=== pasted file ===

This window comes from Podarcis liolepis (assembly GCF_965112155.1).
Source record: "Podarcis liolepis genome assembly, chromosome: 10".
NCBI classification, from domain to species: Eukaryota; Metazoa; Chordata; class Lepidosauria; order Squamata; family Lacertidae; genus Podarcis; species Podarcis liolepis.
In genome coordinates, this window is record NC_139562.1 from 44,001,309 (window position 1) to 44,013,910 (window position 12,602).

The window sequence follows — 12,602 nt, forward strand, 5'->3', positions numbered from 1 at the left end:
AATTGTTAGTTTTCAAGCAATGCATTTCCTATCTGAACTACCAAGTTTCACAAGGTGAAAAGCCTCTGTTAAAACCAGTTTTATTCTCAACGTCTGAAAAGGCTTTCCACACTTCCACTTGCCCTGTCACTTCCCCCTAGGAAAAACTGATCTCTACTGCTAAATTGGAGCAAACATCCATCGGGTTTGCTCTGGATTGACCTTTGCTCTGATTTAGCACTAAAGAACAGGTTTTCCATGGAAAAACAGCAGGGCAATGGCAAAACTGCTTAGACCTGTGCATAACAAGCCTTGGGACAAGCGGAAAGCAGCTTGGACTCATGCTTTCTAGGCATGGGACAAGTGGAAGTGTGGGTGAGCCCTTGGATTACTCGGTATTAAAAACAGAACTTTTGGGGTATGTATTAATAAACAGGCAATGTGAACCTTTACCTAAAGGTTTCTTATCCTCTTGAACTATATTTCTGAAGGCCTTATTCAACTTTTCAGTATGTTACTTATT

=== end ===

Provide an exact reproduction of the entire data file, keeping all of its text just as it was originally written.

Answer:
This window comes from Podarcis liolepis (assembly GCF_965112155.1).
Source record: "Podarcis liolepis genome assembly, chromosome: 10".
NCBI classification, from domain to species: Eukaryota; Metazoa; Chordata; class Lepidosauria; order Squamata; family Lacertidae; genus Podarcis; species Podarcis liolepis.
In genome coordinates, this window is record NC_139562.1 from 44,001,309 (window position 1) to 44,013,910 (window position 12,602).

The window sequence follows — 12,602 nt, forward strand, 5'->3', positions numbered from 1 at the left end:
AATTGTTAGTTTTCAAGCAATGCATTTCCTATCTGAACTACCAAGTTTCACAAGGTGAAAAGCCTCTGTTAAAACCAGTTTTATTCTCAACGTCTGAAAAGGCTTTCCACACTTCCACTTGCCCTGTCACTTCCCCCTAGGAAAAACTGATCTCTACTGCTAAATTGGAGCAAACATCCATCGGGTTTGCTCTGGATTGACCTTTGCTCTGATTTAGCACTAAAGAACAGGTTTTCCATGGAAAAACAGCAGGGCAATGGCAAAACTGCTTAGACCTGTGCATAACAAGCCTTGGGACAAGCGGAAAGCAGCTTGGACTCATGCTTTCTAGGCATGGGACAAGTGGAAGTGTGGGTGAGCCCTTGGATTACTCGGTATTAAAAACAGAACTTTTGGGGTATGTATTAATAAACAGGCAATGTGAACCTTTACCTAAAGGTTTCTTATCCTCTTGAACTATATTTCTGAAGGCCTTATTCAACTTTTCAGTATGTTACTTATT